An interesting article by KPCC compares the varying cost of open data portals for different districts in Southern California. Two things draw some attention. First is the price - these data portals are not cheap to run, and in one case costs as much as $700 per 1000 residents. The second thing that draws some attention is the variance in cost which does not seem to be directly correlated with the number of datasets published. Ironically there is not much open data about the pricing of these open data portals. Tom Levine has done some stirling work in digging into the data that is available to attempt to determine just what sort of portal features each customer is using, as it is clearly these features that are the primary reason for the variance in pricing.

The authorities involved are certainly getting some great portals built, and obviously must feel that the cost to their taxpayers is fully justified. But surely it must be possible to publish open data without incurring costs that can run to hundreds of thousands of dollars per year ? Here are our tips to publishing open data on a budget:

Keep It Simple, Stupid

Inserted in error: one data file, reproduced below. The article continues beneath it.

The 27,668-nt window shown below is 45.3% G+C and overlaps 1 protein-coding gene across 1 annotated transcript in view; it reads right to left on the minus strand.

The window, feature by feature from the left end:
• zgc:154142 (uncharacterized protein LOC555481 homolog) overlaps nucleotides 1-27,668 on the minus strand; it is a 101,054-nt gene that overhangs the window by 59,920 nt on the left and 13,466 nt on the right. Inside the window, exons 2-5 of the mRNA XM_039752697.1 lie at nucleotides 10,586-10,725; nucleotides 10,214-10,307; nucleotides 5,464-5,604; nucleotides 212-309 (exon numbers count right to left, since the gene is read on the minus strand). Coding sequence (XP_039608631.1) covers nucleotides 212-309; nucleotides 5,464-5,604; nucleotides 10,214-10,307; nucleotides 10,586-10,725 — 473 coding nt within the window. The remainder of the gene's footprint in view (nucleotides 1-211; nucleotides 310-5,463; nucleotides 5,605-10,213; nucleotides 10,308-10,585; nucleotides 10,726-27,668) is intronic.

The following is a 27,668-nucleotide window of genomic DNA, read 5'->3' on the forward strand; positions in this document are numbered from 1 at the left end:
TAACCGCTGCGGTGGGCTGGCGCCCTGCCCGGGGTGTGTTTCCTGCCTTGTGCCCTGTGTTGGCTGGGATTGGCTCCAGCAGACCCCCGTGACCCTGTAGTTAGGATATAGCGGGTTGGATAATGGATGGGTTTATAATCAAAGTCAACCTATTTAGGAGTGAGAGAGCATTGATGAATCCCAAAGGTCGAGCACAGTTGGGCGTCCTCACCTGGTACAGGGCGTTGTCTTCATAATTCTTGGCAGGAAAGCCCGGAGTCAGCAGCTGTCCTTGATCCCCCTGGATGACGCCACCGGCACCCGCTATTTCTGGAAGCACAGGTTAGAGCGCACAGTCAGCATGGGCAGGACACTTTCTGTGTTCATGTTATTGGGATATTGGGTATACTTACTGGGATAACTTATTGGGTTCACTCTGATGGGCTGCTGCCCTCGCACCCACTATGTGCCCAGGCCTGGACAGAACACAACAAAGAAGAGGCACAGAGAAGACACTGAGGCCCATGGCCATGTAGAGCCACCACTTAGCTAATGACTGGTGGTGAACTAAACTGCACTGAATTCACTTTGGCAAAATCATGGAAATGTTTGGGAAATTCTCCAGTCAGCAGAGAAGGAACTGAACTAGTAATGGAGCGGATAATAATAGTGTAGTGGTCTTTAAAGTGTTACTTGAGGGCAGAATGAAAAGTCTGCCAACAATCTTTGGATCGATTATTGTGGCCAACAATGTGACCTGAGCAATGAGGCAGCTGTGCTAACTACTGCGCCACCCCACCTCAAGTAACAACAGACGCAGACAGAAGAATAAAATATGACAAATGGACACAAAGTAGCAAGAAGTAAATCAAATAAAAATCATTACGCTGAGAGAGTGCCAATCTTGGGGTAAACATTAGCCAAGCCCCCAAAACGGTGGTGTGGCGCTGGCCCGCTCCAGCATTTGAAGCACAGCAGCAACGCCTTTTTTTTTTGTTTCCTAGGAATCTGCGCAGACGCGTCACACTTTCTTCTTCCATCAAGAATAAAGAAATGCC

It is tempting to go for the all-singing all-dancing fully featured data portal. But these features all add more development time and more cost to your solution. When the features are provided by a vendor they also tie you more closely to that vendor. Many of the Linked Open Data pioneers produce very simple, minimalist portals (take a look at the British Library’s BNB pages for example), but despite this minimalism, the data and the links provide real value.

You Don’t Need To Build It All

A lot of the portals include snazzy visualizations and engaging interactivity allowing users to slice and dice and select data. However, by making your data open, and licensing it in a way that encourages independent development, it is equally possible to find that others are willing, and able to turn your raw data into a useful application or a beautiful visualization.

Avoid Data Lock-In

Whatever solution you use for publishing should be independent of the data you produce. This is where open data standards such as RDF play an important role. If you convert your data to a standard format such as RDF it is much easier to move data between platforms.

It Is Not Magic

Most importantly, remember that no matter what the vendors tell you (us included!) if you can publish web pages, you can publish linked open data. True there are some technical differences and challenges; but this is true of all web publishing - no two projects are ever alike. But fundamentally you are taking data, converting it to a digestible form and putting it on the web. It’s not hard, and if done right you can have an inspirational, open data platform that you can be proud of for a fraction of the cost of a “data portal”.